Medicare created incentives for employers and unions to keep their retirees covered for prescription
drugs by providing these plans with 28 cents on the dollar for their drug costs. Employers are likely to
continue their prescription drug coverage. However, if your employer or union does stop offering
prescription drug coverage, you can join a Medicare drug plan and you may be able to keep your
retiree health plan for its other healthcare benefits (find out about your options from your benefits
administrator). (Join within 63 days after your employer or union plan’s prescription coverage ends to
avoid Medicare’s late-enrollment penalty).
Q8) How does Medicare’s drug coverage work with the Medicare-approved drug discount card?
The discount cards have always been temporary, intended to help until Medicare’s drug coverage
becomes effective. You can continue to use your Medicare-approved drug discount card until you join
a Medicare drug plan, or until May 15, 2006, whichever comes first:
(a) If you join a Medicare drug plan between November 15 and December 31, 2005, your Medicare
drug plan insurance coverage begins January 1, 2006. The last day to use your discount card is
December 31, 2005;
(b) If you join a Medicare drug plan between January 1, 2006, and May 15, 2006 (the last day of open
enrollment) your Medicare drug coverage begins the first of the month after you join.
For example, if you join in January, your coverage begins February 1, and the last day to use your
discount card is January 31. Join in February and your coverage begins March 1, so the last day to use
your discount card is February 28. Once you join a Medicare drug plan, you will be automatically
disenrolled from your Medicare drug discount card, so you do not need to notify your discount-card
company. If you decide decide not to join a Medicare drug plan, the last day you can use your discount card is
May 15, 2006.
Q9) What are the costs of the program, including the deductibles?
The “standard” benefit includes a monthly average premium of $32.20 a month, a deductible of $250,
and co-payments for each prescription. After the $250 deductible:
For the next $2,000, you pay 25 percent. Medicare pays 75 percent.
For the next $2,850, you pay 100 percent (this is the so-called “doughnut hole.”) *
For drug costs after that, you pay 5 percent. Medicare pays 95 percent.
Prescription drug coverage is costing less than originally expected. For example, some plans offer
monthly premiums of $20 or less. Some have deductibles lower than $250 or no deductible at all.
Q10) What is meant by the “doughnut hole?”
The “doughnut hole” is the gap in coverage in Medicare’s “standard” plan. (See the asterisk above.)
Some organizations are offering benefit plans that fill in the coverage gap (“doughnut hole”), either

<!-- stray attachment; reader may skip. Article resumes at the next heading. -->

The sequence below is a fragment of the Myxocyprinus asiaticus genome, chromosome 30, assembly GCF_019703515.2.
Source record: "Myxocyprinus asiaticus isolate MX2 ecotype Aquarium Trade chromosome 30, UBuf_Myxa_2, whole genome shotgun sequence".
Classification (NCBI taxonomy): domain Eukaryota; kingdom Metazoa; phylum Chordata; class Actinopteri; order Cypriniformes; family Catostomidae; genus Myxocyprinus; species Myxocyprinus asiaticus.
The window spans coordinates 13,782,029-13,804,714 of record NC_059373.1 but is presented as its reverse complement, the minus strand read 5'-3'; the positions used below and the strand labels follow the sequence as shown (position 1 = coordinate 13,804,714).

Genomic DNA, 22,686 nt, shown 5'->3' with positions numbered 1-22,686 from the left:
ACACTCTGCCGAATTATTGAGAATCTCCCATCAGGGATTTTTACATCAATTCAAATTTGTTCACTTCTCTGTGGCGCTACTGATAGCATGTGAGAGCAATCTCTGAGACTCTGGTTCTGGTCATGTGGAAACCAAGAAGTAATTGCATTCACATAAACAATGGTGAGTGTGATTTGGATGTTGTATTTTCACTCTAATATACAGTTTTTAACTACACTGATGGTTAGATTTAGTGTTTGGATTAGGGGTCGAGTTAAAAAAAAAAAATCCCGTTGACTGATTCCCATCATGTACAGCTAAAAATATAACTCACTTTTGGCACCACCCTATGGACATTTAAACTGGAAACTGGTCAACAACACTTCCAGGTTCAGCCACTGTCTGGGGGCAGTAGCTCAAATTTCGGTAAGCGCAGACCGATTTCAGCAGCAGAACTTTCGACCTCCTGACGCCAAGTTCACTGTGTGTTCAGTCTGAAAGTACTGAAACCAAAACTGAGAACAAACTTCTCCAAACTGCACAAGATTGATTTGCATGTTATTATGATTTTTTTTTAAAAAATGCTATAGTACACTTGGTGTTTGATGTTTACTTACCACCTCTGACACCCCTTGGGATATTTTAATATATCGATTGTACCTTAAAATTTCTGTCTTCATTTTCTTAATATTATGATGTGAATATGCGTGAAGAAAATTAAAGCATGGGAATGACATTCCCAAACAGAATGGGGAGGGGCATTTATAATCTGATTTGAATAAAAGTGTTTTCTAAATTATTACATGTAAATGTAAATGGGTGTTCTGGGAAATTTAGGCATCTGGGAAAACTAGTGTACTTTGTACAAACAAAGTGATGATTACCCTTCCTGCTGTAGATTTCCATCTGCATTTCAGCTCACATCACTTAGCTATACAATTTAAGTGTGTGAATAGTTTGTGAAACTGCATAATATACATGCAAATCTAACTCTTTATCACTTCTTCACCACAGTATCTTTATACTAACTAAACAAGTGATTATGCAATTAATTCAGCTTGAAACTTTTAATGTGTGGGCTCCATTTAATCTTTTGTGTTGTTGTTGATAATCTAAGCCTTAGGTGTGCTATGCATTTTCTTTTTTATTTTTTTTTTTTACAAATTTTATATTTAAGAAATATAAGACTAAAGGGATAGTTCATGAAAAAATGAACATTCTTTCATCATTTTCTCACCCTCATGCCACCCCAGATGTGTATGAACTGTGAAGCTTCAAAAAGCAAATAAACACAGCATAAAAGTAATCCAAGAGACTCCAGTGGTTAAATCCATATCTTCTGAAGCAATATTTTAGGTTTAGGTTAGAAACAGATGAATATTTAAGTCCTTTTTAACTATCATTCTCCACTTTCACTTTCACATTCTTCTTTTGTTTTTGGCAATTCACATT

entirely or partially.
Q11) Who keeps a tally of how much I spend with the benefit?
Your prescription drug plan (or Medicare managed care plan, if it includes prescription coverage) is
responsible for tracking and calculating your drug costs. From your perspective, most of the tracking
will occur automatically. However, you are obligated to let your plan know if you have any
supplemental coverage for prescription drug benefits, and if you have been reimbursed for anything
that you have paid out of pocket for prescription drugs. Your plan is responsible for coordinating
benefits with state pharmacy assistance programs and other insurers such as group health plans, the
Federal Employees Health Benefits Program and military coverage (including TRICARE).
Q12) Why is there a late penalty?
Like all health insurance, healthy individuals help pay for those who are sick. And when those who
are healthy get sick, they are covered in the same manner. You don’t know if you’re going to be one
of the sick individuals. But you could be. So, you want the advantage of group insurance to protect
you. The late penalty acts as an incentive for healthy seniors to sign up and, in this way, to ensure
the stability of the coverage. The initial open enrollment period is Nov. 15, 2005, to May 15, 2006. If
you enroll after May 15, 2006, you will pay a monthly penalty of one percent of the monthly
premium, and the penalty will continue over the life of your coverage.
The Medicare Rx Education Network provides information and assistance with outreach and enrollment for the new Medicare
Part D prescription drug benefit. The network, which includes 70 national organizations, is chaired by former U.S. Senator John
Breaux. Members share an interest in educating Medicare beneficiaries about the new Medicare prescription drug benefit and
will work closely with the appropriate federal agencies to obtain up-to-date information to ensure that information disseminated
by the network about Medicare Part D is factual and accurately conveyed, thereby equipping beneficiaries and their caregivers to
make informed choices. By sharing information with each other about member organizations’ independent efforts, collaborating
on activities, and identifying ways to work together, the network aims to eliminate duplication of efforts and maximize the
effectiveness of outreach efforts. The network does not engage in legislative activities or take positions on pending legislative or
administrative policies related to the Part D benefit and its implementation.